On 25th April 2015, Nepal was hit by a devastating 7.8 magnitude earthquake. It was sudden, strong, and lasted for over a minute, which seems an eternity when there’s nowhere to hide. Then, I remember the aftershocks. The tremors continued for several days into May, causing more damage and hampering rescue efforts. At the time of the shake, I was in Kathmandu packing for my second trek to Everest Base Camp, just a few days away from welcoming trekkers at the Tribhuvan airport.
The epicentre was just 65 kilometres from the capital city Kathmandu. The government declared a state of emergency. Some of the most iconic world heritage sites were destroyed. Countless historic and religious sites were also flattened. More than 9,000 people were killed as a result of the quake and the landslides and avalanches it triggered.
In my area, vast crowds flocked in schoolyards, open spaces, parks and roads. No warning system was in place, so I had to rely on my neighbours’ radio for news. Whole villages were completely destroyed by the earthquake, especially in the unstable hillside regions of the West. Crops were destroyed, leading to food shortages and economic collapse, and the economy is still recovering to this day.
The infrastructure, or lack of it in Nepal, hampered rescue efforts and made the distribution of aid money almost impossible – as little as 12% was distributed 30 months after the event, with governmental corruption taking most of the blame for this.
The impact on tourism
Nepal is a huge country. There are places that weren’t affected too badly. So off the beaten track and to the east of the country, there are plenty of towns and villages which are just the same as before the earthquake, but the majority of the country did experience terrible negative effects.
The destruction of tourist attractions has affected the industry in the country as well as the parts of the economy which rely on tourism.
Rebuilding has been slow, hampered in part by the government’s actions, or lack of them, regarding aid distribution and the system of grant and loan applications which people have to take out in order to afford to rebuild their homes. Almost four years after the quake many people were still living in temporary shelters, although now a lot of rebuilding is well underway.
Some of this rebuilding, however, is being undertaken solely to receive the grant, and the resulting dwellings are not fit for purpose, requiring several more months of building and extending before they are a replacement for the homes that were lost.
In rural areas, these efforts are even slower due to communication and delivery difficulties, and these communities are the ones who are still suffering the worst.
In the capital, many of the reconstruction projects are complete or nearing completion. Tourism is starting to recover well though, but the recovery has been slow and difficult due to corruption and political instability in Nepal. The fast-growing city is now densely populated with increasing pressure on the environment.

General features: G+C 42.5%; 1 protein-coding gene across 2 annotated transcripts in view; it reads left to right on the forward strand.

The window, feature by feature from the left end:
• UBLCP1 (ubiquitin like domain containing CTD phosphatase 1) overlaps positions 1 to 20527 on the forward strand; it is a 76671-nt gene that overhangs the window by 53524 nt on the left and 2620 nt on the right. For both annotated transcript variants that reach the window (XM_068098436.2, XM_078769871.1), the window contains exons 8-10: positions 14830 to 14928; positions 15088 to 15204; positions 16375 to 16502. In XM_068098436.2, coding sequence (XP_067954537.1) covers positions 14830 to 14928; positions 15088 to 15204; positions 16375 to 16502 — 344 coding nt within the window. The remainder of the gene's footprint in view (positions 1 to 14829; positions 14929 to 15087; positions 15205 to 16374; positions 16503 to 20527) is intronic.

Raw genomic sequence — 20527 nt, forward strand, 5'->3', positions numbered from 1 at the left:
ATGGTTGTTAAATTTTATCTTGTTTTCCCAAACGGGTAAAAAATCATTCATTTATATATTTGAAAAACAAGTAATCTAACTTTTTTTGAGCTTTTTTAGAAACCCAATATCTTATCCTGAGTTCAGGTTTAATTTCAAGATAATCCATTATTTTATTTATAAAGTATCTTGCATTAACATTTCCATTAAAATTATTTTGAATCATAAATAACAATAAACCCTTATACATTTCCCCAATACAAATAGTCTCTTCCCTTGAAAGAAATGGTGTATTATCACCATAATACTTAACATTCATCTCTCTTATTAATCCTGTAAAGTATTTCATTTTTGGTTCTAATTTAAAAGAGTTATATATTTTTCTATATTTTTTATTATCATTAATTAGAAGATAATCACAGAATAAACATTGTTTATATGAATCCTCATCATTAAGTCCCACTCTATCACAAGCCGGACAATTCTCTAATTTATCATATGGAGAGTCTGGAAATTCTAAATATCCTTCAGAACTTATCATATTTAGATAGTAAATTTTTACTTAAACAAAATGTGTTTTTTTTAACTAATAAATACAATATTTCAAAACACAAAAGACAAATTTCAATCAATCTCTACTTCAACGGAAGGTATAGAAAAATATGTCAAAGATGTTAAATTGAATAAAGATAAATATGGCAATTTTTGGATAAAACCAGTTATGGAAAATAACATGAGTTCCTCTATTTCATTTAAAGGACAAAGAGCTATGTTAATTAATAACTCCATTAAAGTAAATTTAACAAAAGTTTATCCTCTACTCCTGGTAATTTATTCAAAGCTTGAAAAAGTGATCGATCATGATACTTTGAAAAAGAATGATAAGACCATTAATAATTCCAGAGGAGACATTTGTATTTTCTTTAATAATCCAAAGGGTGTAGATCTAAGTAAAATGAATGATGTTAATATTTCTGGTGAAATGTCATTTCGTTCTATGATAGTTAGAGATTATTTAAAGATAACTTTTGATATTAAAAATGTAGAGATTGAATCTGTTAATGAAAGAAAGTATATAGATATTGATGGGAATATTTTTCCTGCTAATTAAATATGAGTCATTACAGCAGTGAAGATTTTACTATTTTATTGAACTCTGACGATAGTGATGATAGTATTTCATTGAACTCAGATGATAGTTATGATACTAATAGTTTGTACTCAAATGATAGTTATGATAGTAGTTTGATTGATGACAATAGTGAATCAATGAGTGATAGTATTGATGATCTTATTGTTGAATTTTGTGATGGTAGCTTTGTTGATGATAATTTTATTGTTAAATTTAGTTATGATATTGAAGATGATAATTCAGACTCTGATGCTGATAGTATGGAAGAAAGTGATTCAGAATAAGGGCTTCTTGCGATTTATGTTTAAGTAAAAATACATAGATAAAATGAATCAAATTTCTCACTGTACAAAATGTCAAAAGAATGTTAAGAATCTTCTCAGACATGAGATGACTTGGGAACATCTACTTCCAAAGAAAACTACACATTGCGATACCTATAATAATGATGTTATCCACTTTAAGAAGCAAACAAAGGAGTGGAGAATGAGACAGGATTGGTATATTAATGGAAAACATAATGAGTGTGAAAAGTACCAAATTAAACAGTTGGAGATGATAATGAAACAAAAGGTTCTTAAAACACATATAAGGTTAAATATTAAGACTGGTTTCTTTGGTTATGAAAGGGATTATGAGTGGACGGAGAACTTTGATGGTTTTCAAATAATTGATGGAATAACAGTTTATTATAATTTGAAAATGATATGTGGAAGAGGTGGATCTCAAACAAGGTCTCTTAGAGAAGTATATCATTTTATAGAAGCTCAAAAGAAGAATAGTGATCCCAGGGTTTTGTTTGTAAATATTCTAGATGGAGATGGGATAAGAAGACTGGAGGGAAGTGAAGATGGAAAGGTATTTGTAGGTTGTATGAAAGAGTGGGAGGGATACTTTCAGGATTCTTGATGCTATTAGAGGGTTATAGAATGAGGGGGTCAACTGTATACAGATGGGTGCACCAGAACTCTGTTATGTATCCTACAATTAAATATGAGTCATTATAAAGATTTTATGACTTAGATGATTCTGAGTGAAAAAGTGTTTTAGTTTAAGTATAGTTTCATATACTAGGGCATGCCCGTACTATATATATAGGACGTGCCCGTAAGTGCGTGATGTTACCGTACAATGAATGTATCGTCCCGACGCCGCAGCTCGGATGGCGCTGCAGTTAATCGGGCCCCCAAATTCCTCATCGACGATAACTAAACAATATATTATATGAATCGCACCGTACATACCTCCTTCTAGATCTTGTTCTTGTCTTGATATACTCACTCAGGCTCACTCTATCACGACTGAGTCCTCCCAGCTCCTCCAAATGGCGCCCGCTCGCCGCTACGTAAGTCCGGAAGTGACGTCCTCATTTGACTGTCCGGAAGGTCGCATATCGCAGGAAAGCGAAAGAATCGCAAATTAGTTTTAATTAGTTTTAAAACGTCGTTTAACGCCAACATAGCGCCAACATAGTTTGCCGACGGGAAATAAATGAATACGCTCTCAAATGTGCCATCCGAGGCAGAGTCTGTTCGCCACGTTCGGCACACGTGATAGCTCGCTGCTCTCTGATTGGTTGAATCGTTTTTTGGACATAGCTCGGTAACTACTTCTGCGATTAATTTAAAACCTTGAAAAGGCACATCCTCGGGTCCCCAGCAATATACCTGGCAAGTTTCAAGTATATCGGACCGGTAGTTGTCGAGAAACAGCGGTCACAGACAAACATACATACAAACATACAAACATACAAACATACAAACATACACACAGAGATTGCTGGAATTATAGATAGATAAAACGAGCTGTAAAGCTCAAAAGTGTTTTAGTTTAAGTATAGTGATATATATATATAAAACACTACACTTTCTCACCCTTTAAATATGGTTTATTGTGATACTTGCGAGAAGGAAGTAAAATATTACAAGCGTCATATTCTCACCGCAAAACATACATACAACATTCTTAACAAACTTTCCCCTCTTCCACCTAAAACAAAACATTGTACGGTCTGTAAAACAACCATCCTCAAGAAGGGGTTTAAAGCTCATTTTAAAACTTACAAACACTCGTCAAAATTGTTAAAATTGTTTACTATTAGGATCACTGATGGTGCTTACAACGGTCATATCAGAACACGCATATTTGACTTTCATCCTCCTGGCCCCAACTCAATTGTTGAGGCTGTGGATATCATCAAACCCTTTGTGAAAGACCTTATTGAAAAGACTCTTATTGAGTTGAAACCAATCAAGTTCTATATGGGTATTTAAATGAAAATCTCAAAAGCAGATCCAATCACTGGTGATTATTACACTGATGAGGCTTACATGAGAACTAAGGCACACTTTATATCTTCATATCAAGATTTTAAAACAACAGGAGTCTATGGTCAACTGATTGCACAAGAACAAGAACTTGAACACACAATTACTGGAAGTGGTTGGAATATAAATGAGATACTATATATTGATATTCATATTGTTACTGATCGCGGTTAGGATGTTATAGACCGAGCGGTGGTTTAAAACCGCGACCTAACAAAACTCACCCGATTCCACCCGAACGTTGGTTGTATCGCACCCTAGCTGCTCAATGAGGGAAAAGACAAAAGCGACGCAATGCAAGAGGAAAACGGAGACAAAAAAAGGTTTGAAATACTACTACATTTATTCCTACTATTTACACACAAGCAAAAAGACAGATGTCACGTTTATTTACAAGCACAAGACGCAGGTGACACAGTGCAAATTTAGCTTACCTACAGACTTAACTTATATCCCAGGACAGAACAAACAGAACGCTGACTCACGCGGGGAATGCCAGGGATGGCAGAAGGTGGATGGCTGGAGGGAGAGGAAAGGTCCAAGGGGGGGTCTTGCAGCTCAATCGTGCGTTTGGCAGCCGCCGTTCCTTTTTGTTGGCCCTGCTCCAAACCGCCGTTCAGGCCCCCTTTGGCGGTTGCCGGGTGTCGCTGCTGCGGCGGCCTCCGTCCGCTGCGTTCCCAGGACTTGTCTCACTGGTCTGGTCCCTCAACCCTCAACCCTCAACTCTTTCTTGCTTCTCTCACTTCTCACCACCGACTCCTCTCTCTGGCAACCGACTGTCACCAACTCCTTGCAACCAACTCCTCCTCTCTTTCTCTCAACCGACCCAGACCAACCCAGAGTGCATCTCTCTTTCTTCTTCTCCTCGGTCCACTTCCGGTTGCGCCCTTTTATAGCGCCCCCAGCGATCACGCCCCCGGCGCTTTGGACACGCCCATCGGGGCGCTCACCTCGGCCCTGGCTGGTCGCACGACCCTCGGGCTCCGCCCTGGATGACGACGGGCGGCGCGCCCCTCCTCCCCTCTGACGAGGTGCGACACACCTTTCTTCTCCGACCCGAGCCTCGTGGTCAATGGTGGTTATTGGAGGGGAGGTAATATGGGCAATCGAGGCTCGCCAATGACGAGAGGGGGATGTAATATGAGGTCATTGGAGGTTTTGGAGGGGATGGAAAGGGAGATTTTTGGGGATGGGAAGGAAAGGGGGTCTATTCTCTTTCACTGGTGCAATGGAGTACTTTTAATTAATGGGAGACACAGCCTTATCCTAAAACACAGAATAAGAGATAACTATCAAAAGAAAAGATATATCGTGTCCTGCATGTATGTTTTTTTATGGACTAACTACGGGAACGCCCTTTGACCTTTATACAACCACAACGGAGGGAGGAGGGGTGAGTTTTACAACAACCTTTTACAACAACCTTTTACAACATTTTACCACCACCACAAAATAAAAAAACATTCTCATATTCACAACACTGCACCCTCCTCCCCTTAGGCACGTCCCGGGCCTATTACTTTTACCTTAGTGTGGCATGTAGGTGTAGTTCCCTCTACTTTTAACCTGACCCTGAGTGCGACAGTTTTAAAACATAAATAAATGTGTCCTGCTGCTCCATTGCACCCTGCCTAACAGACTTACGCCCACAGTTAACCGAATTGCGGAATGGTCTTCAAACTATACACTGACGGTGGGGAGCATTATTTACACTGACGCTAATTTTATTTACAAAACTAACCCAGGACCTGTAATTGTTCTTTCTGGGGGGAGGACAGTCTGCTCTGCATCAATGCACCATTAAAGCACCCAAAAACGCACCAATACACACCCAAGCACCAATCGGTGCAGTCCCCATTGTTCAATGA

According to Smart Paani, the population in the Kathmandu Valley is growing at an alarming rate of 4.7%, leading to a water crisis. I don’t recommend drinking tap water in any circumstances. I feel it is a lot safer to trust the bottled drinking water from the local store. Buy “filtered” water, and while on trek drink from boiled soups, tea or juices. I am treating my drinking water with filters, water purifiers and in very remote areas with iodine tablets. When I stay for an extended time in the capital, I usually buy a 20 Litre blue Jar sealed at the top… and it keeps me going for at least a week.
How is the country recovering
Enterprising locals are working with a “trade not aid” concept, aiming to kickstart their rebuilding efforts. It encourages socially responsible tourism by attracting cultural tourists to see not only the older culture of Nepal but also contemporary culture, arts and crafts.
Tours focusing on artisan building skills have proved popular, and a good way for the Nepali people to capitalise on the rebuilding projects that are happening.
Is it still safe to travel to Nepal?
Nepal is one of my favourite destinations. The Himalayas simply fascinate me. I was back to Everest Base Camp a year after the earthquake and most of the teahouses along the trail had bigger rooms, improved hot shower systems and also better food. The resilience and determination of the country have been met with admiration around the world.
People strive to rebuild their lives despite the numerous setbacks and trials that have made reconstruction a slow road. You’ll see how much progress the country has made towards restoring normality – despite the corruption which cripples the country. By contributing positively to the local economy you can do your bit to help those who need it most and support the efforts that ordinary people are making to improve their lives once again.
Be a sensitive tourist
My way of travelling has always been toward protecting local environments and fragile cultures. So it is vital to be a sensitive visitor to the country. Be mindful not to do anything which might negatively impact the remaining sites and the local communities around them. Solo travelling is relatively safe in Nepal. Women can enjoy backpacking as a small group, even if I would recommend hiring a guide – and the recent trekking rules head in that direction. For solo female travellers, there’s the reputed 3Sisters Adventure Trekking agency which trains and employs female guides for treks in the Himalayas in Nepal – a safe and fun way to do good for women empowerment.